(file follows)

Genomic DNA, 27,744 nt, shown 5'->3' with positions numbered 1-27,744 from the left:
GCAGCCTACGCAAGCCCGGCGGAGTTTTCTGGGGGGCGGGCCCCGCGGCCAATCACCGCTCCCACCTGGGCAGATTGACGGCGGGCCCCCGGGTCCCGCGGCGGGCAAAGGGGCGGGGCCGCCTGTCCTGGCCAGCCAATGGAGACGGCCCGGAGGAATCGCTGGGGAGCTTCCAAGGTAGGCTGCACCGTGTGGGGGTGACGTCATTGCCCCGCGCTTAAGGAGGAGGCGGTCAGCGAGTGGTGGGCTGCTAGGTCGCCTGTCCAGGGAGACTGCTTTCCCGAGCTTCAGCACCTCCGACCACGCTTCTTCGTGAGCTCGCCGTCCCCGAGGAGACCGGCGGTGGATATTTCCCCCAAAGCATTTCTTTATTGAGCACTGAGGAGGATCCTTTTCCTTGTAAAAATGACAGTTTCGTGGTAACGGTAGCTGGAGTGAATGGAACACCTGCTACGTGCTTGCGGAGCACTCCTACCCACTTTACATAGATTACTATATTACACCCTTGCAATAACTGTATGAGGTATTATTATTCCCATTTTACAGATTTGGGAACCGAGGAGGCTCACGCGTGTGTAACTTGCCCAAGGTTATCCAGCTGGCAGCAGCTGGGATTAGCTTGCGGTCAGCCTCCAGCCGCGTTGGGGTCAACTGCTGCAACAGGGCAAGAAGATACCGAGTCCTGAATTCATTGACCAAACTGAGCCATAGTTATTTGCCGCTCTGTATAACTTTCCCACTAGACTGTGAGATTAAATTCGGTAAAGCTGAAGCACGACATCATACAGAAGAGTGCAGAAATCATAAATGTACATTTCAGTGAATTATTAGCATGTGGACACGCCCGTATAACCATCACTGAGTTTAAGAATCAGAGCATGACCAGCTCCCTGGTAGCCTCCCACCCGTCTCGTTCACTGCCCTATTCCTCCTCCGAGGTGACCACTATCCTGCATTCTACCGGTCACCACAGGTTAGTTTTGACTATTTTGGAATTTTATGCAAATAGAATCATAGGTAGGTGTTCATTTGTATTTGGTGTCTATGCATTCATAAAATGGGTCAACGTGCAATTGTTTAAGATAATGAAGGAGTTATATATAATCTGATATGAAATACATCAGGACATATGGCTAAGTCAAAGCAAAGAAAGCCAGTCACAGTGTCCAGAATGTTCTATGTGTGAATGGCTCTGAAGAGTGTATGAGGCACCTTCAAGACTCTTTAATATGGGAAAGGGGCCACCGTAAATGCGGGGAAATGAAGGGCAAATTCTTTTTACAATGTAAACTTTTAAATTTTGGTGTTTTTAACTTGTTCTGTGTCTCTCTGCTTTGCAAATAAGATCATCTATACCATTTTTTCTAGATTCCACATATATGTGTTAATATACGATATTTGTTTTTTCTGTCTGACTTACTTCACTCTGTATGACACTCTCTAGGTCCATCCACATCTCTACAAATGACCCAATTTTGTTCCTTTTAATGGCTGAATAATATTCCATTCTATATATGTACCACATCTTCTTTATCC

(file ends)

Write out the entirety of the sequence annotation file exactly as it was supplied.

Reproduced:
Genomic DNA, 27,744 nt, shown 5'->3' with positions numbered 1-27,744 from the left:
GCAGCCTACGCAAGCCCGGCGGAGTTTTCTGGGGGGCGGGCCCCGCGGCCAATCACCGCTCCCACCTGGGCAGATTGACGGCGGGCCCCCGGGTCCCGCGGCGGGCAAAGGGGCGGGGCCGCCTGTCCTGGCCAGCCAATGGAGACGGCCCGGAGGAATCGCTGGGGAGCTTCCAAGGTAGGCTGCACCGTGTGGGGGTGACGTCATTGCCCCGCGCTTAAGGAGGAGGCGGTCAGCGAGTGGTGGGCTGCTAGGTCGCCTGTCCAGGGAGACTGCTTTCCCGAGCTTCAGCACCTCCGACCACGCTTCTTCGTGAGCTCGCCGTCCCCGAGGAGACCGGCGGTGGATATTTCCCCCAAAGCATTTCTTTATTGAGCACTGAGGAGGATCCTTTTCCTTGTAAAAATGACAGTTTCGTGGTAACGGTAGCTGGAGTGAATGGAACACCTGCTACGTGCTTGCGGAGCACTCCTACCCACTTTACATAGATTACTATATTACACCCTTGCAATAACTGTATGAGGTATTATTATTCCCATTTTACAGATTTGGGAACCGAGGAGGCTCACGCGTGTGTAACTTGCCCAAGGTTATCCAGCTGGCAGCAGCTGGGATTAGCTTGCGGTCAGCCTCCAGCCGCGTTGGGGTCAACTGCTGCAACAGGGCAAGAAGATACCGAGTCCTGAATTCATTGACCAAACTGAGCCATAGTTATTTGCCGCTCTGTATAACTTTCCCACTAGACTGTGAGATTAAATTCGGTAAAGCTGAAGCACGACATCATACAGAAGAGTGCAGAAATCATAAATGTACATTTCAGTGAATTATTAGCATGTGGACACGCCCGTATAACCATCACTGAGTTTAAGAATCAGAGCATGACCAGCTCCCTGGTAGCCTCCCACCCGTCTCGTTCACTGCCCTATTCCTCCTCCGAGGTGACCACTATCCTGCATTCTACCGGTCACCACAGGTTAGTTTTGACTATTTTGGAATTTTATGCAAATAGAATCATAGGTAGGTGTTCATTTGTATTTGGTGTCTATGCATTCATAAAATGGGTCAACGTGCAATTGTTTAAGATAATGAAGGAGTTATATATAATCTGATATGAAATACATCAGGACATATGGCTAAGTCAAAGCAAAGAAAGCCAGTCACAGTGTCCAGAATGTTCTATGTGTGAATGGCTCTGAAGAGTGTATGAGGCACCTTCAAGACTCTTTAATATGGGAAAGGGGCCACCGTAAATGCGGGGAAATGAAGGGCAAATTCTTTTTACAATGTAAACTTTTAAATTTTGGTGTTTTTAACTTGTTCTGTGTCTCTCTGCTTTGCAAATAAGATCATCTATACCATTTTTTCTAGATTCCACATATATGTGTTAATATACGATATTTGTTTTTTCTGTCTGACTTACTTCACTCTGTATGACACTCTCTAGGTCCATCCACATCTCTACAAATGACCCAATTTTGTTCCTTTTAATGGCTGAATAATATTCCATTCTATATATGTACCACATCTTCTTTATCC